Sonny Stitt made more records as a leader than any other jazz instrumentatlist. Although eclipsed in his era by the extraordinary attention focused on Charlie Parker, Stitt was highly admired by both fans and musicians. Equipped with magnificent technique and iron chops, and gifted with an innate ability swing, he could turn on the music seemingly at will.
Stitt could rip through an up-tempo bebop stanza, then turn around and play a shivering, captivating ballad. Stitt was a virtuoso on the horn and relished competition on the bandstand. Stitt had the qualities essential to a tenor battler; he was implacable, indefatigable and inventive. Although his playing was at first heavily inspired by Charlie Parker and Lester Young, Stitt eventually developed his own style, one which influenced John Coltrane. Stitt was especially effective with blues and with ballad pieces such as Skylark.
He recorded a number of memorable records with his friend and fellow saxophonist Gene Ammons, interrupted by Ammons’ own imprisonment for narcotics possession. The records recorded by these two saxophonists are regarded by many as some of both Ammons and Stitt’s best work, thus the Ammons/Stitt partnership went down in posterity as one of the best duelling partnerships in jazz.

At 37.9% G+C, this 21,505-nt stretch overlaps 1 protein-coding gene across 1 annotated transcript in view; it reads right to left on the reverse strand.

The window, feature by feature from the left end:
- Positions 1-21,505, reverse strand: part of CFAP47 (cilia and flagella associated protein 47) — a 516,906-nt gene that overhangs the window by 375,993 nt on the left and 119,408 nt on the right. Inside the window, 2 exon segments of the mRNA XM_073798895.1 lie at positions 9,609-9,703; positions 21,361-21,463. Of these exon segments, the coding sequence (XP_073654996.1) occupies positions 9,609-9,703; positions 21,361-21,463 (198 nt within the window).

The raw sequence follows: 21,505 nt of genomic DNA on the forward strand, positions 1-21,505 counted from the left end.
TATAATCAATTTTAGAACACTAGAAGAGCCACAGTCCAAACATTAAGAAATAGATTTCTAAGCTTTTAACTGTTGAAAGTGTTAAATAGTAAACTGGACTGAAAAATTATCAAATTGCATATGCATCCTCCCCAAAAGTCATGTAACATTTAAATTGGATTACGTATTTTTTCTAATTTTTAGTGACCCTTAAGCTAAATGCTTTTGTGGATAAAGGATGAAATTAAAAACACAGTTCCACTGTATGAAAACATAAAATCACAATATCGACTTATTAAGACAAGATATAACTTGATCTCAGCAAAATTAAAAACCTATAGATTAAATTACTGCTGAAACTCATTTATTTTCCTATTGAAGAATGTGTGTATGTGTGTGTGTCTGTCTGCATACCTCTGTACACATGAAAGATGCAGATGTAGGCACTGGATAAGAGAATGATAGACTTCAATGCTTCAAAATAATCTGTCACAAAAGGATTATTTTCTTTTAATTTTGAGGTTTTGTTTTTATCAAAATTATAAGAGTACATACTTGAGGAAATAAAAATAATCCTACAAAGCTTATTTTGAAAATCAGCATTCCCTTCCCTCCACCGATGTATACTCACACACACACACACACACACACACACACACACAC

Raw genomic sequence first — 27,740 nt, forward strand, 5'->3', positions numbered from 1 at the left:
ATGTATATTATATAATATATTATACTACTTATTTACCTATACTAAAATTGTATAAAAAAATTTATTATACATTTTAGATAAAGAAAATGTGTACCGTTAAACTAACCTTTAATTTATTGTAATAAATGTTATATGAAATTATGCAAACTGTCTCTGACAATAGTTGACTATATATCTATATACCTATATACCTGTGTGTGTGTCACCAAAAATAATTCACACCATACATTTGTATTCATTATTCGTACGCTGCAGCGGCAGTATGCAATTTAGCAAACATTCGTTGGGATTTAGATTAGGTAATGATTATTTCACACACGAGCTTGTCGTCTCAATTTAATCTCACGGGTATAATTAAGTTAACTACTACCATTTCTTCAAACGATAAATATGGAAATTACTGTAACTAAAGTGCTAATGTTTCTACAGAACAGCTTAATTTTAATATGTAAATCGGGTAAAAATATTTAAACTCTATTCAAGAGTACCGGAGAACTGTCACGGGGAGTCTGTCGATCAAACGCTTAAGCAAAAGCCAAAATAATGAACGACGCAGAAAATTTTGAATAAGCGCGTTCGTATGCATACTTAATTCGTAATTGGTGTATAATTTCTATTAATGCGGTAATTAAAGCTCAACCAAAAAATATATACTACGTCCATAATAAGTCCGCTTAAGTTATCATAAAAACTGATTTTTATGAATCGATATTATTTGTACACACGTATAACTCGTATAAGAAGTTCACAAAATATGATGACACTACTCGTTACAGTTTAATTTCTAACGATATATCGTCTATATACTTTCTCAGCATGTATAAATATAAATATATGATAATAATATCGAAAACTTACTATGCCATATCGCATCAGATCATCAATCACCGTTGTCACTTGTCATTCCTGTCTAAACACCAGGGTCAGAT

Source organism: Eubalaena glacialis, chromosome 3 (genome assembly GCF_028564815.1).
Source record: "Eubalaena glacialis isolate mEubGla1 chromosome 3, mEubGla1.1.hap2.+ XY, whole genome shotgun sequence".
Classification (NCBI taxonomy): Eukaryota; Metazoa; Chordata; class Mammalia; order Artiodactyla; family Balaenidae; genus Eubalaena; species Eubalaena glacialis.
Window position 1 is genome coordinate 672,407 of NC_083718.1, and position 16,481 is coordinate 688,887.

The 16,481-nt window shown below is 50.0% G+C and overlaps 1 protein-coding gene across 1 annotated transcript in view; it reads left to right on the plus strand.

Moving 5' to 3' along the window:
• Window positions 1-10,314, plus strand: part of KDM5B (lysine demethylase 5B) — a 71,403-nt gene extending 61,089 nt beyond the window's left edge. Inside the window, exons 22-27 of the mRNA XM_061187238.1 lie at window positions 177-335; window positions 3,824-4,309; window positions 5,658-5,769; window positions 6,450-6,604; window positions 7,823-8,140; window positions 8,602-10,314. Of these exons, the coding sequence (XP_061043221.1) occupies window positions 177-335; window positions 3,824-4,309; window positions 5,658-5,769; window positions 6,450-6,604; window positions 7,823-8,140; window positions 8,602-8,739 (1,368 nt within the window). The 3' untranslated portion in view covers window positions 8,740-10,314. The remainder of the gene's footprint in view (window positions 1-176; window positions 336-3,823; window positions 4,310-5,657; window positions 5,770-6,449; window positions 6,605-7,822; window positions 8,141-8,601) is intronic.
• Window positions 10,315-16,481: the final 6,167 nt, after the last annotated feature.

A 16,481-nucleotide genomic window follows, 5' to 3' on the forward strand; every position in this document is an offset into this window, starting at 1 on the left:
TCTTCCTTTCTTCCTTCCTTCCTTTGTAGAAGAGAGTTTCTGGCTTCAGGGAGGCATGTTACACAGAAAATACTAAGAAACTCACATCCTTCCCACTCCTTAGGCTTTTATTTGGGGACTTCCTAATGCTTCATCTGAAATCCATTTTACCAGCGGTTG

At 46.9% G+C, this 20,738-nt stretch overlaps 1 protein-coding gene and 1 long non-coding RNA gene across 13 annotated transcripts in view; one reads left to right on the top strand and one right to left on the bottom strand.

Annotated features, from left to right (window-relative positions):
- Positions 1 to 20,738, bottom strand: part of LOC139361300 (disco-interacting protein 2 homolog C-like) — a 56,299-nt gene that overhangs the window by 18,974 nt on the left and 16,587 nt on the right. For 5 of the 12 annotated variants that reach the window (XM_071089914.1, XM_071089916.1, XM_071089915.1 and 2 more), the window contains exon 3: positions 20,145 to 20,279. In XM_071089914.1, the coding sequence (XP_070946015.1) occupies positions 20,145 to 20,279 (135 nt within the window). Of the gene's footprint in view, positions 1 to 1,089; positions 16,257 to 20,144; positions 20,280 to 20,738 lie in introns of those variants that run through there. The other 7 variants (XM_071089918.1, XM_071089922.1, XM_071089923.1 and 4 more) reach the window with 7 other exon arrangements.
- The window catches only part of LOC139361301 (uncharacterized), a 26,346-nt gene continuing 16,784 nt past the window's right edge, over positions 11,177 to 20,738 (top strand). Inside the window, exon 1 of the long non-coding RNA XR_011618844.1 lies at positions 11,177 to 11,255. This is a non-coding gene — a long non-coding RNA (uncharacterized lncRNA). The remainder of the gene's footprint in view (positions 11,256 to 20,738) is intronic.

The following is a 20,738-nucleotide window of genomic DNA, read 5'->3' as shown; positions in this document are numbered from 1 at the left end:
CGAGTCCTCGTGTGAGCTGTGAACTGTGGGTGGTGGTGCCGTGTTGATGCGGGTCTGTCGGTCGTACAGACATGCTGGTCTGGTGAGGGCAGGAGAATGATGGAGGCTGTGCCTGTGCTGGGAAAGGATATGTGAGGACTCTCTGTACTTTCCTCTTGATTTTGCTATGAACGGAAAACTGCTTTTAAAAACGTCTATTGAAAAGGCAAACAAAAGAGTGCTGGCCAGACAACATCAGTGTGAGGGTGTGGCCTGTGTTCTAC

He was also one of the most prolific saxophonists, recording over 100 records in his lifetime. He was nicknamed the Lone Wolf by jazz critic Dan Morgenstern, due to his relentless touring and his devotion to jazz. Sonny Stitt recorded extensively throughout his career, so frequently that he often could not remember his sessions a year later. The Sonny Stitt Biography is a great example that when a dude is posessed with the “jazz mojo” you just can’t stop him from playing! Sonny Stitt was that kind of cat!
“When Sonny Stitt came on the scene his fabulous technique really excited me.”